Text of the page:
Because ikigai is part of Japanese culture, it’s hard to measure compare its impact with what might be found in other countries. “One study that came close,” Zaraska explains, “asked people in ten countries to rate such statements as ‘I am doing something useful for my family or for the world’ or ‘My family or others believe I am able to do something important for them.’ Japan scored the highest in terms of the percentage of people who answered ‘very much’ to these claims—27 and 26 percent, respectively. In the US, those numbers were 11 percent for the first question and a mere 8 percent for the second” (p. 240).
Zaraska is not saying we shouldn’t care about the condition of our bodies, about what we eat, or how much we exercise. “Yet,” she writes, “though healthy nutrition and physical activity are indeed important for health—within reason—there are things that can affect your centenarian potential even more, things that we all too often sacrifice while we chase fad diets and the newest cardio workouts. Friendships. Purpose in life. Empathy. Kindness. Science shows that these ‘soft’ health drivers are often more powerful than diet and exercise” (p. 247).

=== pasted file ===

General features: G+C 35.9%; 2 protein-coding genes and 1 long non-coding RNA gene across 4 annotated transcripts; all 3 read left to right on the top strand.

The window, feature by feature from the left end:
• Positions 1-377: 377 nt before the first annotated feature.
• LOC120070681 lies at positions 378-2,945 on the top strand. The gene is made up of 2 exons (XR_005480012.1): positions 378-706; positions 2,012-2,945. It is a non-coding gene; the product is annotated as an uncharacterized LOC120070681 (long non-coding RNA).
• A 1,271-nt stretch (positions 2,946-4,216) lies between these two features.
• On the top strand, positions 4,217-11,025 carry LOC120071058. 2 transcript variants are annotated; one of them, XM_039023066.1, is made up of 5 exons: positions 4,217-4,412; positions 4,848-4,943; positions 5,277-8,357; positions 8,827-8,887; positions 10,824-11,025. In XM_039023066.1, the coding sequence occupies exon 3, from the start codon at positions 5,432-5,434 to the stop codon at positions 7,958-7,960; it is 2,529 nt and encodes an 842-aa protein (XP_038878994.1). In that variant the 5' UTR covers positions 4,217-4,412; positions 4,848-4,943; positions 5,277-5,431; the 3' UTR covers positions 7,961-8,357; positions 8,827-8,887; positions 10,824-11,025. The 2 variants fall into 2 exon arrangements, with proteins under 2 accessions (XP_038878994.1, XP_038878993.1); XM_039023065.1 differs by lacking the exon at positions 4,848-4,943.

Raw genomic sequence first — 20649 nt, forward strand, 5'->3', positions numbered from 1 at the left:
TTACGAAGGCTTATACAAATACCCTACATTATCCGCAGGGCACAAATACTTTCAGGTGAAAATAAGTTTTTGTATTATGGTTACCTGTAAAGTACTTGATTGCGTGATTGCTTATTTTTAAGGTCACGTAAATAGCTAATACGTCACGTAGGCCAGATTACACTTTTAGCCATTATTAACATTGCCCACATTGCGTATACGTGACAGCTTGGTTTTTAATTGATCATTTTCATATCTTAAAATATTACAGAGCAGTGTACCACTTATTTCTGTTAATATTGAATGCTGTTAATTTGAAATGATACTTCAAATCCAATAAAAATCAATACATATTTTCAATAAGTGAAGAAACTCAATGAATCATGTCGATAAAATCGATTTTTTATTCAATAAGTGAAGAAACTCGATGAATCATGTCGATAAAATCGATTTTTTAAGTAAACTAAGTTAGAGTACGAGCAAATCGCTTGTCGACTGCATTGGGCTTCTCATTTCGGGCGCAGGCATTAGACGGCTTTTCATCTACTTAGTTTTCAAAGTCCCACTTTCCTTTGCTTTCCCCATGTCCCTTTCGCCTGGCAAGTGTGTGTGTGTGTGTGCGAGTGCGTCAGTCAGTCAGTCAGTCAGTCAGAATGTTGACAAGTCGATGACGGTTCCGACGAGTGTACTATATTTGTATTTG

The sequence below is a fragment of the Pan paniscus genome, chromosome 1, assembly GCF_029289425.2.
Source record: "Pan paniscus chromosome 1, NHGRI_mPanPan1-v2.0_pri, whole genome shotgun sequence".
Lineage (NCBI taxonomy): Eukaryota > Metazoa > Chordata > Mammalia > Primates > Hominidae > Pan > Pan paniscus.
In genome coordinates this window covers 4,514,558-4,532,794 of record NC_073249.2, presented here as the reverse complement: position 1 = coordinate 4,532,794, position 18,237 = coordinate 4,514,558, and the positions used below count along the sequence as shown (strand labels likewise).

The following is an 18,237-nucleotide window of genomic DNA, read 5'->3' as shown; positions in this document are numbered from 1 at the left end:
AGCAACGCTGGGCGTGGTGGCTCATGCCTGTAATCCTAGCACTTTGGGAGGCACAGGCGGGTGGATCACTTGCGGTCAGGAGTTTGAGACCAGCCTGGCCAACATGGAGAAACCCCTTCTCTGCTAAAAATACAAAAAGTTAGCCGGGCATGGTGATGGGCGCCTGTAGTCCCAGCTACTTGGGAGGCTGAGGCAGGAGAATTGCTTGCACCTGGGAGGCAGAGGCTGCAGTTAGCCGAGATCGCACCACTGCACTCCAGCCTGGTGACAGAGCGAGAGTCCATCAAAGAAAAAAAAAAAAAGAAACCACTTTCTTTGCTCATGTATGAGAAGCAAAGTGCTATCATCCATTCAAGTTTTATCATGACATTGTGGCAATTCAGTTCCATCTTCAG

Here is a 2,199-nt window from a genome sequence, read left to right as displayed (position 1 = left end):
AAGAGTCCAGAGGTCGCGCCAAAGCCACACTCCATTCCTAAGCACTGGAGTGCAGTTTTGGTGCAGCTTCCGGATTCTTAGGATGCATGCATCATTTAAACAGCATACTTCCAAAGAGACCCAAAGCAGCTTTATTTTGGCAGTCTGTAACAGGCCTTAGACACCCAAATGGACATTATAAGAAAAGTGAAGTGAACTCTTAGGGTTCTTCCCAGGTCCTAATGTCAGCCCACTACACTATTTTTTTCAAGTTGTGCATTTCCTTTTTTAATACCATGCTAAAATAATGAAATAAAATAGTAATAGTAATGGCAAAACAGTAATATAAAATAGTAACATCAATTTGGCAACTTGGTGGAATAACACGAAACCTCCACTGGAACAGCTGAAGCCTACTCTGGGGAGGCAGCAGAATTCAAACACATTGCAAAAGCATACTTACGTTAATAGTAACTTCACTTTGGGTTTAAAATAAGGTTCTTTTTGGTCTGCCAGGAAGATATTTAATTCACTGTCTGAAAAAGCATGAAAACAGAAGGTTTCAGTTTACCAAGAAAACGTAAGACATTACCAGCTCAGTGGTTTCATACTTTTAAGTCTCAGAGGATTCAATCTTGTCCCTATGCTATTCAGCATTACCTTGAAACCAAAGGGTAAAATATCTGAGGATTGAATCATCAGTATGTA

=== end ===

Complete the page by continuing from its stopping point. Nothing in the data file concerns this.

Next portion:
I found Growing Young consistently fascinating and engaging. Zaraska has done a good job distilling lots of scientific data into readable and applicable prose. What didn’t quite work for me, however, was her consistent reference to becoming a centenarian. Yes, as someone in his sixties, I certainly hope to live for many more years. But I’m more concerned about my quality of life than the quantity of my years. For Zaraska, this is almost an afterthought. In the “Epilogue” she writes, “What’s more, focusing your longevity effort on growing as a person could not just add years to your life but also make that life more worth living. Caring for others, contributing to the community, and living meaningfully help us reach old age, stave off disease, and make us happy all at the same time” (p. 248).